EM Kevyn Orr speaks on 1st report to Gov. Rick Snyder on Detroit's financial problems
Detroit's emergency manager Kevyn Orr: 'You can't argue with the numbers'
Detroit's emergency manager, Kevyn Orr spoke on his first report, released to Gov. Rick Snyder Monday, detailing Detroit's financial problems.
The report says the city's expenditures have exceeded revenues from fiscal year 2008 to fiscal year 2012 by an average of $100 million annually.
UNCUT: Orr speaks on Detroit's report to governor.
"You may argue with the process, you may not like the emergency manager, all that kind of good stuff, but you can't argue with the numbers," Orr said on Monday. "Figures don't lie but liars can figure," he said. "I'm not trying to figure you, I am just trying to give it to you straight."
Orr said Chapter 9 is just another process to be used in the city if it comes to that. He says he hopes to avoid a bankruptcy and he believes he can tackle some of the problems draining the city.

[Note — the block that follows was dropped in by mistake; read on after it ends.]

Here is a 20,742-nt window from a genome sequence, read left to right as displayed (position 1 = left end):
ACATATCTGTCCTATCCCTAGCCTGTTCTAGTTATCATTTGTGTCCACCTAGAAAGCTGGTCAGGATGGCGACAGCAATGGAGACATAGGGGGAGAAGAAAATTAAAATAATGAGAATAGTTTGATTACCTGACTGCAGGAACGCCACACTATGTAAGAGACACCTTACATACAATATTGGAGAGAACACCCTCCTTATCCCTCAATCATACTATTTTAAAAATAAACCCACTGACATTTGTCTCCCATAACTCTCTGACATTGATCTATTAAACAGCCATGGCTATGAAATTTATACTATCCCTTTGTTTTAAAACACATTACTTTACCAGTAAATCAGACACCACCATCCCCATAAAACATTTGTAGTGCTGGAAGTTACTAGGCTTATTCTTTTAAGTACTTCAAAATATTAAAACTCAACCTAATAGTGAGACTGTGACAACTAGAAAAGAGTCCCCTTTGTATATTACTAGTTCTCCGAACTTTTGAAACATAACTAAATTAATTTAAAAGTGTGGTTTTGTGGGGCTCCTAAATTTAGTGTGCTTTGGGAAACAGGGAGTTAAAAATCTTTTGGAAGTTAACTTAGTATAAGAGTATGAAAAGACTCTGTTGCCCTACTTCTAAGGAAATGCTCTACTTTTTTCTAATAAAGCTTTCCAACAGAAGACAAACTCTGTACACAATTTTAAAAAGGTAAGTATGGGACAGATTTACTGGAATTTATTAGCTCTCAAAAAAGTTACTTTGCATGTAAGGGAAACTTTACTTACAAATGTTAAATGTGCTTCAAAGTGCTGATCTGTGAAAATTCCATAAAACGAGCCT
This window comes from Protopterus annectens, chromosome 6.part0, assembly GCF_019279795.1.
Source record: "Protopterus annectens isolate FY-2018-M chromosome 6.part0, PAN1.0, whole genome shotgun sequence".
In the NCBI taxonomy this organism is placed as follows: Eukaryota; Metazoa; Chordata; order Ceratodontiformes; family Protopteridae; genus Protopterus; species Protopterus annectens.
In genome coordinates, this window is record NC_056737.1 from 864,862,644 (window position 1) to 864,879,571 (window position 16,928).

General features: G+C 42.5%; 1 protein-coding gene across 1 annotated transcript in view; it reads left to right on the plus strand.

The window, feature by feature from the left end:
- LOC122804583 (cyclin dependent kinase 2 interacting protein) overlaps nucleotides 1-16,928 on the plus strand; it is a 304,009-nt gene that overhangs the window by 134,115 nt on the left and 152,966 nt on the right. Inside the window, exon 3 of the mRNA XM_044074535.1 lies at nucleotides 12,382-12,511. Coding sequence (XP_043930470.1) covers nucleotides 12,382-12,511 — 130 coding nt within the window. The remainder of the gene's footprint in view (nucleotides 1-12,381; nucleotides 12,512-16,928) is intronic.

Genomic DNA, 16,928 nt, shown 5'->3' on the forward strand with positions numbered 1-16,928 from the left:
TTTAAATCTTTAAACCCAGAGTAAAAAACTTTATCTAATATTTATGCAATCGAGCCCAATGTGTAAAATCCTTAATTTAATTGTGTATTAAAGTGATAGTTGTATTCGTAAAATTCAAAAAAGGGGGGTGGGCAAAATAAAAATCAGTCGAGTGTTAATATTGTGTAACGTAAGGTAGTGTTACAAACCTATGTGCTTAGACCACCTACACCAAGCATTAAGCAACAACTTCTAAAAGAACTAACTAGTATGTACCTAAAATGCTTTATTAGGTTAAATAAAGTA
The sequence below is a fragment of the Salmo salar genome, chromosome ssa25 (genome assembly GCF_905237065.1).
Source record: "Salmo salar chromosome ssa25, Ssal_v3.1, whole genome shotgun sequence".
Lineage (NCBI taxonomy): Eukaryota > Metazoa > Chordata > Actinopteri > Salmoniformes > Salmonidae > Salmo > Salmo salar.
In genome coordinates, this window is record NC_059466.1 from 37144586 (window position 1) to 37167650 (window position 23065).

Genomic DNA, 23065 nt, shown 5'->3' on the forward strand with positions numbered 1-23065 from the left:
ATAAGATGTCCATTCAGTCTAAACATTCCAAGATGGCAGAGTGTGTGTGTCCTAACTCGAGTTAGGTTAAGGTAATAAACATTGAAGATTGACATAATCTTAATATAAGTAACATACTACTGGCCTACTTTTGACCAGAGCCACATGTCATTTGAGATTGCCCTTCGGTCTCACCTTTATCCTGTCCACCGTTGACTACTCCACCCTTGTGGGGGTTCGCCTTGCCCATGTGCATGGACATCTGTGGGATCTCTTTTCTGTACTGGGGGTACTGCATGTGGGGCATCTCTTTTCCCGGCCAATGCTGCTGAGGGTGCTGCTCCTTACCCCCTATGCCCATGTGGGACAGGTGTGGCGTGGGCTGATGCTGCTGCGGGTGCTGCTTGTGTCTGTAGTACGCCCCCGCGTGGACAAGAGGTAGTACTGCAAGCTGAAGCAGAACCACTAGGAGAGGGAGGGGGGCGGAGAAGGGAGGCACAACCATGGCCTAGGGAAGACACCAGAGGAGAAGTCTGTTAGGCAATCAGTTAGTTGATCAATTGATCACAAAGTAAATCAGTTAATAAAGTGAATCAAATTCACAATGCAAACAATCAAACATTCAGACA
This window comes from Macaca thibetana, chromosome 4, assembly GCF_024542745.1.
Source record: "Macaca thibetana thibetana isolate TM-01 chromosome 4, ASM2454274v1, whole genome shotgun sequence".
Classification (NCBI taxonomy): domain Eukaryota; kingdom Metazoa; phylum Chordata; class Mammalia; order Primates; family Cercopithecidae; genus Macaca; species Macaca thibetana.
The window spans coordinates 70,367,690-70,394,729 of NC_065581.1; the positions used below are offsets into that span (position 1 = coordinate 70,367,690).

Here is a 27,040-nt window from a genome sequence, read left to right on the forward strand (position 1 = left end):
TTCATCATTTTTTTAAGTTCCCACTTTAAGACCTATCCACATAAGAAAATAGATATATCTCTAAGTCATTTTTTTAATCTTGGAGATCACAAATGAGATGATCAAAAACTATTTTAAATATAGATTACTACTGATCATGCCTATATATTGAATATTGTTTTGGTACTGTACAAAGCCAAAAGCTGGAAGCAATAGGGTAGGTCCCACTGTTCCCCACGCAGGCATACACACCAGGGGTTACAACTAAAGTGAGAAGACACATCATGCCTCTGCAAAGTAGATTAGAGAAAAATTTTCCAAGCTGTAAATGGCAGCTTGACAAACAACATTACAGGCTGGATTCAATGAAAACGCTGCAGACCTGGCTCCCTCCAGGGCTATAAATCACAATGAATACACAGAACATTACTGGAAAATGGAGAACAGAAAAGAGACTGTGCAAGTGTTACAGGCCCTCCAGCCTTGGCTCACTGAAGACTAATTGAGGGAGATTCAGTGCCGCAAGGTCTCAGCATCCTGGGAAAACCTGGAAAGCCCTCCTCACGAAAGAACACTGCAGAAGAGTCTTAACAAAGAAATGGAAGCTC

When asked whether he plans on privatizing services in the city, Orr said "we are going to look at everything in the city" and says nothing has been ruled yet.
Orr said his plan is to not increase taxes, but rather to cut costs.
In a statement he said, "The 45-day report I have submitted is a sobering wake-up call about the dire financial straits the city of Detroit faces. No one should underestimate the severity of the financial crisis. The path Detroit has followed for more than 40 years is unsustainable and only a complete restructuring of the city's finances and operations will allow Detroit to regain its footing and return to a path of prosperity. This plan offers baseline from which the real restructuring work can begin."
The report was required 45 days into Orr's tenure to inform the governor of just how serious the city's financial problems are, and which areas need attention first.
Read Kevyn Orr's first financial, operational report
Key Report Points:
Orr say improving the quality of life for Detroit resident is "essential to any stabilization and revitalization of the City."
He says a plan to transition the Public Lighting Department's lighting responsibilities to a new authority and its power services to a third party are in process and will be part of the restructuring plan.
According to the report, the city is in the process of performing an in-depth departmental reviews to evaluate and improve efficiency and productivity.
The report also says the city is examining the potential of consolidating operations or outsourcing services. Doing so, Orr says, may require changes to the City's Charter and the City Code.